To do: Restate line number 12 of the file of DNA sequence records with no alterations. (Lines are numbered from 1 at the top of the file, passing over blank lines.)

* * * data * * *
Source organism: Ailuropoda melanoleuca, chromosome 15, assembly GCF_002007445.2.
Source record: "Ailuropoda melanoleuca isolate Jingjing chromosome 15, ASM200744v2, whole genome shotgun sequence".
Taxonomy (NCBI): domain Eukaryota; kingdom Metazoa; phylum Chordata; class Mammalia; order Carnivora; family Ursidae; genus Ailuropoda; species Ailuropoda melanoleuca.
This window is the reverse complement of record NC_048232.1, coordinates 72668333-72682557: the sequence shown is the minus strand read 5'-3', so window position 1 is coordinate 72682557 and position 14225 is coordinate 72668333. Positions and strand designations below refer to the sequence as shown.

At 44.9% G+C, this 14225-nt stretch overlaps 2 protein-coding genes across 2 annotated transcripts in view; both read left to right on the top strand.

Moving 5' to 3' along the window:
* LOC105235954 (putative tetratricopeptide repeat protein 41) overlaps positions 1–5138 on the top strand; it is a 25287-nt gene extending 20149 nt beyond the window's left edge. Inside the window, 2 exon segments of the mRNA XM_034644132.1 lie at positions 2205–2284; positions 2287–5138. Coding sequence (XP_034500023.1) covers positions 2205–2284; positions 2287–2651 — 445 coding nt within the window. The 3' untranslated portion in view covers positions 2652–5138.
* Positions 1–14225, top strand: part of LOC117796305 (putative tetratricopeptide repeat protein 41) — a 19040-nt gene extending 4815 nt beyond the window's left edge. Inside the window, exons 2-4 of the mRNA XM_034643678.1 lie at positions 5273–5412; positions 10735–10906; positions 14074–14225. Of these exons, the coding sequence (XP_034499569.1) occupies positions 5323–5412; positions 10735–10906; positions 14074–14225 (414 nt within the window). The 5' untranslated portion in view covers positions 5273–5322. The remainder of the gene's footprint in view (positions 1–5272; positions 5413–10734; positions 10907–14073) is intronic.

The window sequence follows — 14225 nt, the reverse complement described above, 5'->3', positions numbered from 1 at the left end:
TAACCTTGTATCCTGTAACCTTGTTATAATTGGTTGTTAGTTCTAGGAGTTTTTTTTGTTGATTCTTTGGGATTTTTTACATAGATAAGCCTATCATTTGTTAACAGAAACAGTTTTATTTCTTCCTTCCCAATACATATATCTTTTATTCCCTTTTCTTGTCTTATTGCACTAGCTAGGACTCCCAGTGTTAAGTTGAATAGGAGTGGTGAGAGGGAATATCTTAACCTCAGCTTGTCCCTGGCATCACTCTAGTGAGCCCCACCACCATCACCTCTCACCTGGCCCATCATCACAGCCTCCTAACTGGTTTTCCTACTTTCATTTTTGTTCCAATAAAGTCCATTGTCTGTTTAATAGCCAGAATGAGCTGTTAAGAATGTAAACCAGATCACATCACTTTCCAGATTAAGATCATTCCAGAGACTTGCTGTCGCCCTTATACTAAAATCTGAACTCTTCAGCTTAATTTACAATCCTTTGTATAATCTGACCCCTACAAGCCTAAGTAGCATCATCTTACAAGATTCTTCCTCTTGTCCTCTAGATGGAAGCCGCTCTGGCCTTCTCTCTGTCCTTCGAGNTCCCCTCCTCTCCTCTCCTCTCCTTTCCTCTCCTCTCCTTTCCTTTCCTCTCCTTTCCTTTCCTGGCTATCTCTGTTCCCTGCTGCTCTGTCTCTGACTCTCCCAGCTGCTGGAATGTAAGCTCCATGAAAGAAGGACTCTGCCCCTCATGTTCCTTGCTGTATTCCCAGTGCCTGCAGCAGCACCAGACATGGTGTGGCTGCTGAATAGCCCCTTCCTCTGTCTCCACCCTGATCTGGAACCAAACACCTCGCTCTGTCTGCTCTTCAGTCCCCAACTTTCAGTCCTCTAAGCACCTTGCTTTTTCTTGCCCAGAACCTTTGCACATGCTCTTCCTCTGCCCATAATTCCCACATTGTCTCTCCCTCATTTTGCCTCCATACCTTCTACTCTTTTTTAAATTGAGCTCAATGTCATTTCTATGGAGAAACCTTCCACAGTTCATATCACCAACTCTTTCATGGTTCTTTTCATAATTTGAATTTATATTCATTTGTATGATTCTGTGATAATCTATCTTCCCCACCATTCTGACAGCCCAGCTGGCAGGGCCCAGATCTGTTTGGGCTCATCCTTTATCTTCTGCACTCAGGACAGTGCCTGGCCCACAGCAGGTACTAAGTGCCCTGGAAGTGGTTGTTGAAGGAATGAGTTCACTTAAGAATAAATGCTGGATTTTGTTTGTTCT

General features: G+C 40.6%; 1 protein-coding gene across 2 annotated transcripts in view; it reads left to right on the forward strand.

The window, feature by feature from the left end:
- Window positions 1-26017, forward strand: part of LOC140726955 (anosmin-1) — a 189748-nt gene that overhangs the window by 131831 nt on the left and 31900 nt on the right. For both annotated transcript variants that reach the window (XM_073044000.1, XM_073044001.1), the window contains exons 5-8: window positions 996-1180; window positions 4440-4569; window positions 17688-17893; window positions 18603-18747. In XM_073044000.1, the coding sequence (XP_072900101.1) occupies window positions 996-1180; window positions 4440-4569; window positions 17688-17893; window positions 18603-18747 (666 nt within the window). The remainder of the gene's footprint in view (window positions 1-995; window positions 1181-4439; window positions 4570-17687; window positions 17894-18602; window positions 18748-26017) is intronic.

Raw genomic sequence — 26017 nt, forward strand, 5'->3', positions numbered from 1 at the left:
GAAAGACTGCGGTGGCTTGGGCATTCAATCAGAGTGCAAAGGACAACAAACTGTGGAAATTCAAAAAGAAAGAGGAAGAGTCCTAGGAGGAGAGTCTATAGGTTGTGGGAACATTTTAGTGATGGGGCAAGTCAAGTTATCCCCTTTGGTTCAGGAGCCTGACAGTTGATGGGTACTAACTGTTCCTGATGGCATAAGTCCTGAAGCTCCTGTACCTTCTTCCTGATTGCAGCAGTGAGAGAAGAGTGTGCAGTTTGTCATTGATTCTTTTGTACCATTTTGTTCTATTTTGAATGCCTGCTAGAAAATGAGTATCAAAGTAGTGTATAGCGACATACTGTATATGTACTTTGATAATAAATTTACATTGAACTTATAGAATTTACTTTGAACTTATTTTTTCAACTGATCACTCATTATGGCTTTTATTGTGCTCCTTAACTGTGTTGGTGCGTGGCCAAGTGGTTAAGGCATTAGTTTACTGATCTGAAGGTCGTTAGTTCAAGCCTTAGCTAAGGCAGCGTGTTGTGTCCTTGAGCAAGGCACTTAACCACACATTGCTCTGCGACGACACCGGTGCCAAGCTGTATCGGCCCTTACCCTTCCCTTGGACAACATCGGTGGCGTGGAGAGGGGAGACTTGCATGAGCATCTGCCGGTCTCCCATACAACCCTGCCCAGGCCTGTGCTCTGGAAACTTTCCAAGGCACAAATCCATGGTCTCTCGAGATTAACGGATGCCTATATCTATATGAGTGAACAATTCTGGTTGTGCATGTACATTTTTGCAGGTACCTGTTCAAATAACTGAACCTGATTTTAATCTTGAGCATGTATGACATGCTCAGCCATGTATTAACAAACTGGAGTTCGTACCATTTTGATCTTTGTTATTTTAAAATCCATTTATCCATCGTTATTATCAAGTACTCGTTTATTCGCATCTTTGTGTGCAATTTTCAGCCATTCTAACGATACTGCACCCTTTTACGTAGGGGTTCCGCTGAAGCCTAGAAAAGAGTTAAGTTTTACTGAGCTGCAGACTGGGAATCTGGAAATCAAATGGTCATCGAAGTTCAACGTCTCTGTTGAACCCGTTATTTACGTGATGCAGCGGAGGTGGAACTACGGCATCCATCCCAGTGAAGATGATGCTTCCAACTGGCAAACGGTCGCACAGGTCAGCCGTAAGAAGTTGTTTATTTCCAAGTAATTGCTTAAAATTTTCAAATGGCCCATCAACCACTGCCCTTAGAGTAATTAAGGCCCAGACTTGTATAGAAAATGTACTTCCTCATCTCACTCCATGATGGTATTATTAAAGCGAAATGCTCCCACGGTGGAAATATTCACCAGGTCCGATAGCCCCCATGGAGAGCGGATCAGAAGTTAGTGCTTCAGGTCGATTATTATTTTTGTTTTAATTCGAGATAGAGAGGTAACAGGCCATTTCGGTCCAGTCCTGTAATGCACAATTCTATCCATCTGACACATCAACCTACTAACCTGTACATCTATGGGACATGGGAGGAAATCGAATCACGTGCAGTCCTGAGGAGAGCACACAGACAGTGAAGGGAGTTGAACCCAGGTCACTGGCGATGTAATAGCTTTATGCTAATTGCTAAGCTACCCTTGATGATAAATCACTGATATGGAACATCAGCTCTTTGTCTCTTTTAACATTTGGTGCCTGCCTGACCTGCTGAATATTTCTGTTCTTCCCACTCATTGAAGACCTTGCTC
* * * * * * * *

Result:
The window, feature by feature from the left end: